Navigation Links
Unknown ocean bacteria create entirely new theories

The earth's most successful bacteria are found in the oceans and belong to the group SAR11. In a new study, researchers from Uppsala University provide an explanation for their success and at the same time call into question generally accepted theories about these bacteria. In their analysis they have also identified a rare and hitherto unknown relative of mitochondria, the power stations inside cells.

The findings were published in two articles in the journals Molecular Biology and Evolution and PLoS One in the last week.

"The huge amounts of DNA information now being produced from the oceans gives us a glimpse of a world that could never be studied before. It's incredibly fascinating to look for answers to the fundamental questions of life in these data, says Siv Andersson, professor of molecular evolution and lead author of the studies.

Bacteria belonging to the group SAR11 make up 30-40 percent of all bacteria cells in the oceans and therefore play a considerable role in global carbon cycles. Nowhere else are these bacteria so common. The open seas are poor in nutrients, and SAR11 bacteria have an extremely small cell volume in order to maximize the concentration of nutrients in the cells. Their genomes are small, consisting of fewer than 1.5 million building blocks.

According to previous research they are related to an equally specialized group of bacteria that includes the typhus bacterium. These bacteria also have small genomes, but they are adapted to humans, animals, and insects. However, the advanced analyses of evolutionary relationships performed by the Uppsala researchers contradict these findings, indicating instead that SAR11 bacteria evolved from ocean- and earth-dwelling bacteria with genomes that are three to ten times as large. But unlike their closest relatives, SAR11 bacteria lack genes that are thought to be important in repairing damage to DNA. This might also explain why they have been so successful.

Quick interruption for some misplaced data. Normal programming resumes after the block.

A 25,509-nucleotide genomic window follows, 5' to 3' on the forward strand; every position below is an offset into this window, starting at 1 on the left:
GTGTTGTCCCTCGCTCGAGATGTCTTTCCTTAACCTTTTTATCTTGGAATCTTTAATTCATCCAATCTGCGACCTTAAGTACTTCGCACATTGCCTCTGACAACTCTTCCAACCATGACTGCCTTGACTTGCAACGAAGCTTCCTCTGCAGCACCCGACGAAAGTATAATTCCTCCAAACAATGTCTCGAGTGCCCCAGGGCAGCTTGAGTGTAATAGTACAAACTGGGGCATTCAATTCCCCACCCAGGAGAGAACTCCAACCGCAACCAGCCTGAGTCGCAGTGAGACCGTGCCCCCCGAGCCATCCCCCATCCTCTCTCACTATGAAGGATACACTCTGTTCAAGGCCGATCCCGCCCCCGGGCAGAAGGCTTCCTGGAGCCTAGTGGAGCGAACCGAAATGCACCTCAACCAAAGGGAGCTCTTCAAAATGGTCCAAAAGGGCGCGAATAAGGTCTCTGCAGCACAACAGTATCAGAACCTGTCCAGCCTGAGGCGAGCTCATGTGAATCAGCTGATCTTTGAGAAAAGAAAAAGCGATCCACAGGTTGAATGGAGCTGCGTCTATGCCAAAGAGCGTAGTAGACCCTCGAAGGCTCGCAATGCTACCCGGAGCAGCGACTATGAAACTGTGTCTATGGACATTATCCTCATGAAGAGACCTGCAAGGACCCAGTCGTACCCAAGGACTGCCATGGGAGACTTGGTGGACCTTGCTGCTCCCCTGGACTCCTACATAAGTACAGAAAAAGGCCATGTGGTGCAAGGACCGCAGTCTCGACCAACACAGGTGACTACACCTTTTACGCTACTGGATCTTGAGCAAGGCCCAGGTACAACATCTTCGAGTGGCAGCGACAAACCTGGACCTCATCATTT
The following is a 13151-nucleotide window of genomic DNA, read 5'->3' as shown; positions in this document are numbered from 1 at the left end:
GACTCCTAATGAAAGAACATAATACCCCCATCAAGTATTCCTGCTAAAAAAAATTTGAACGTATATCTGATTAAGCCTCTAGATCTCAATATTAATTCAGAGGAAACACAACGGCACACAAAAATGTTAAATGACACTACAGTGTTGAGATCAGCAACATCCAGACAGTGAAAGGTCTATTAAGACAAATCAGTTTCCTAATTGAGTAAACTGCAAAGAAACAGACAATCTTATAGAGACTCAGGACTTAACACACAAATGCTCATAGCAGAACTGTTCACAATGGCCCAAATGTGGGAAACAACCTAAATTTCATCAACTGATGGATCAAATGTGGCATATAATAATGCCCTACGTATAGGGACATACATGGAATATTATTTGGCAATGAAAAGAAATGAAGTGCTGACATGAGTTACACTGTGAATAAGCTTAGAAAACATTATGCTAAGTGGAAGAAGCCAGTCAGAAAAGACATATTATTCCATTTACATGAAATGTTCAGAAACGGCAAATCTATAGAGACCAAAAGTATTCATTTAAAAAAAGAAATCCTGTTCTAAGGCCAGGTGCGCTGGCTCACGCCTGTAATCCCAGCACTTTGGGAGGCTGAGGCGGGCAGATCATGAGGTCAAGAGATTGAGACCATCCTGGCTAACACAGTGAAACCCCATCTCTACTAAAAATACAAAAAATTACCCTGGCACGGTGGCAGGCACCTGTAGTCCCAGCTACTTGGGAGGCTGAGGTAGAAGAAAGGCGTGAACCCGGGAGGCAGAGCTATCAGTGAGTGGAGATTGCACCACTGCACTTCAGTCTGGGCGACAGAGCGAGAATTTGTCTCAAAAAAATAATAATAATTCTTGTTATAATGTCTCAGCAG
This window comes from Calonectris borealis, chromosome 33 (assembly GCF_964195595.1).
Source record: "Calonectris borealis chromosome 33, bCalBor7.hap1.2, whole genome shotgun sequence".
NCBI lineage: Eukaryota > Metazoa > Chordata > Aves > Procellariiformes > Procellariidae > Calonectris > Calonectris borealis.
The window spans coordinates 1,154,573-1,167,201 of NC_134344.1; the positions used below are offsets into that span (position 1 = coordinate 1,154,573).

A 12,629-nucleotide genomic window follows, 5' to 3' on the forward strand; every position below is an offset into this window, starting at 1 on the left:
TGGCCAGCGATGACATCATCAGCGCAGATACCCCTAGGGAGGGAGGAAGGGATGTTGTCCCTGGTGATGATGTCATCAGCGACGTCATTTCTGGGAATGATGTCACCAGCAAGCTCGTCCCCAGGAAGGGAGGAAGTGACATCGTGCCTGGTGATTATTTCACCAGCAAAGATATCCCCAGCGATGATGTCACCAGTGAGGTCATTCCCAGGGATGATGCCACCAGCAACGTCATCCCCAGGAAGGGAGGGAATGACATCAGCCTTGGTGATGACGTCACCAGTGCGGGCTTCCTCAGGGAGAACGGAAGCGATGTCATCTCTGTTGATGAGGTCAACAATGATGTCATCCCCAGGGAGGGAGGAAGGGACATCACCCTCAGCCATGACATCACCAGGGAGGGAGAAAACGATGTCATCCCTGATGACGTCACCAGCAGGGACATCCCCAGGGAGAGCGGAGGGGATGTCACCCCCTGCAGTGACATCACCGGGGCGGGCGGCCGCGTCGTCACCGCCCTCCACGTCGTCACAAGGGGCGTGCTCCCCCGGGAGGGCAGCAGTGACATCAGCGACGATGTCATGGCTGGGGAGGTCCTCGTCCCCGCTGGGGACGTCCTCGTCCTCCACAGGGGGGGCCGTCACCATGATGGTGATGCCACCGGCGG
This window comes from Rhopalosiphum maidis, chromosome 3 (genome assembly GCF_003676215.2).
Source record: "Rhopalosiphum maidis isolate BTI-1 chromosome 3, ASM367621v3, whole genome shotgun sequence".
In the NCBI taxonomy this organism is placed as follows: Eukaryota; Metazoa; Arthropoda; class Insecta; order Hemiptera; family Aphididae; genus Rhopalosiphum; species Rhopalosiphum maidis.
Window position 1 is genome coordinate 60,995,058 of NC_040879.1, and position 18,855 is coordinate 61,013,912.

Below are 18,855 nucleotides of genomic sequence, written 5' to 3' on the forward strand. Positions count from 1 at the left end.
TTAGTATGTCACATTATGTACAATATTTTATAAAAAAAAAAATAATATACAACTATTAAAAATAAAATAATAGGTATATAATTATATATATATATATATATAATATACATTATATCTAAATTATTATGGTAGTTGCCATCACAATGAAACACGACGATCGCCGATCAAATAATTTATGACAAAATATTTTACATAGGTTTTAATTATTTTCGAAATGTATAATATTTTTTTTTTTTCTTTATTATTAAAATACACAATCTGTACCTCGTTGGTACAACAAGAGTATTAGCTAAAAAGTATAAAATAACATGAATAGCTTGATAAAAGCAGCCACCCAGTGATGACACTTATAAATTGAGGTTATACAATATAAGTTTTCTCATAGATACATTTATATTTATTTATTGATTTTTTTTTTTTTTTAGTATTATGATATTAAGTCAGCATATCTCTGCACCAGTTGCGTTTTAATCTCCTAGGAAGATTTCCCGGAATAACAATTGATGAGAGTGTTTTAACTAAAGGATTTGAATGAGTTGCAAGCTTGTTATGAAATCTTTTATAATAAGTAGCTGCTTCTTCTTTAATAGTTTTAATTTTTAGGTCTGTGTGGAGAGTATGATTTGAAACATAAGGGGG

"The loss of genes means that the bacteria can more readily exchange genes with each other, and beneficial genes can then spread rapidly in the oceans as an adaptation to changes in nutrient content, temperature, and UV radiation, says Johan Viklund, a doctoral candidate at the Department of Molecular Evolution.

By digging into the data produced by ongoing international surveys of DNA from all the bacteria in the oceans, the Uppsala scientists have also found DNA sequences for proteins that participate in cell respiration, when sugar is broken down into carbon dioxide and water. By comparing these with the corresponding proteins for cell respiration in the so-called mitochondria of humans, animals, and insects, the researchers managed to identify a rare, previously unknown group of bacteria.

"These bacteria are very similar to mitochondria. Our findings thus indicate that the origin of mitochondria might be the oceans, but that the closest relatives are not related to the SAR11 group as was previously thought, says Thijs Ettema, a postdoctoral fellow with the team.